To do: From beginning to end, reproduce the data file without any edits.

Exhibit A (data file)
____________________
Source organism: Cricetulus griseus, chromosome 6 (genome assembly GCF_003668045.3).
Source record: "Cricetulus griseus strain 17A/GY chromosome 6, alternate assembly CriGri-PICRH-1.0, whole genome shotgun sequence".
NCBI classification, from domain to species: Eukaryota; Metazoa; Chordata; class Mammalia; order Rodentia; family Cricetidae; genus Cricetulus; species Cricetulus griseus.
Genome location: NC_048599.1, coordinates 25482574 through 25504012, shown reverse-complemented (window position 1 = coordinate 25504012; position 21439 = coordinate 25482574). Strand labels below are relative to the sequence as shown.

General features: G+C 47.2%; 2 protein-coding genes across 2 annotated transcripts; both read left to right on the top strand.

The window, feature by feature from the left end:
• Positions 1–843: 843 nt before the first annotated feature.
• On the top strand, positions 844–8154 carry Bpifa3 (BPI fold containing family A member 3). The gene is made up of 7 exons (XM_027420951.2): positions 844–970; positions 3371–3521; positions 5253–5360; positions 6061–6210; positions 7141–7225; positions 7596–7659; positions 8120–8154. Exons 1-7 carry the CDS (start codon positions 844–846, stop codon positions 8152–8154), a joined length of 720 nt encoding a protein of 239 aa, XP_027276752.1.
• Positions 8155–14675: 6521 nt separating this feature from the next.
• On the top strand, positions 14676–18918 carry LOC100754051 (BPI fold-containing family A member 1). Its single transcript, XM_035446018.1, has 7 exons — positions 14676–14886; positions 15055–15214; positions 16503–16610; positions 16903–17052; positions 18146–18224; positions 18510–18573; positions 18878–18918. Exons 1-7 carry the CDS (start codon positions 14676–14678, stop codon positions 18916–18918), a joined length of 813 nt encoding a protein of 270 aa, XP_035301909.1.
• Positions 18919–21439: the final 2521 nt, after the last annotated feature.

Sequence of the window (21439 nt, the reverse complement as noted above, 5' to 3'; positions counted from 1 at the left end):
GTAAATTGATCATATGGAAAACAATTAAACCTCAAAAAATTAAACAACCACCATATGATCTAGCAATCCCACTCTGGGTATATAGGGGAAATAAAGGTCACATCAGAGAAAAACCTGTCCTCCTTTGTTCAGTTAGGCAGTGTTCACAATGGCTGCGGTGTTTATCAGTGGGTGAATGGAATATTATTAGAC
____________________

Source organism: Cricetulus griseus, chromosome 6 (genome assembly GCF_003668045.3).
Source record: "Cricetulus griseus strain 17A/GY chromosome 6, alternate assembly CriGri-PICRH-1.0, whole genome shotgun sequence".
NCBI classification, from domain to species: Eukaryota; Metazoa; Chordata; class Mammalia; order Rodentia; family Cricetidae; genus Cricetulus; species Cricetulus griseus.
Genome location: NC_048599.1, coordinates 25482574 through 25504012, shown reverse-complemented (window position 1 = coordinate 25504012; position 21439 = coordinate 25482574). Strand labels below are relative to the sequence as shown.

General features: G+C 47.2%; 2 protein-coding genes across 2 annotated transcripts; both read left to right on the top strand.

The window, feature by feature from the left end:
• Positions 1–843: 843 nt before the first annotated feature.
• On the top strand, positions 844–8154 carry Bpifa3 (BPI fold containing family A member 3). The gene is made up of 7 exons (XM_027420951.2): positions 844–970; positions 3371–3521; positions 5253–5360; positions 6061–6210; positions 7141–7225; positions 7596–7659; positions 8120–8154. Exons 1-7 carry the CDS (start codon positions 844–846, stop codon positions 8152–8154), a joined length of 720 nt encoding a protein of 239 aa, XP_027276752.1.
• Positions 8155–14675: 6521 nt separating this feature from the next.
• On the top strand, positions 14676–18918 carry LOC100754051 (BPI fold-containing family A member 1). Its single transcript, XM_035446018.1, has 7 exons — positions 14676–14886; positions 15055–15214; positions 16503–16610; positions 16903–17052; positions 18146–18224; positions 18510–18573; positions 18878–18918. Exons 1-7 carry the CDS (start codon positions 14676–14678, stop codon positions 18916–18918), a joined length of 813 nt encoding a protein of 270 aa, XP_035301909.1.
• Positions 18919–21439: the final 2521 nt, after the last annotated feature.

Sequence of the window (21439 nt, the reverse complement as noted above, 5' to 3'; positions counted from 1 at the left end):
GTAAATTGATCATATGGAAAACAATTAAACCTCAAAAAATTAAACAACCACCATATGATCTAGCAATCCCACTCTGGGTATATAGGGGAAATAAAGGTCACATCAGAGAAAAACCTGTCCTCCTTTGTTCAGTTAGGCAGTGTTCACAATGGCTGCGGTGTTTATCAGTGGGTGAATGGAATATTATTAGAC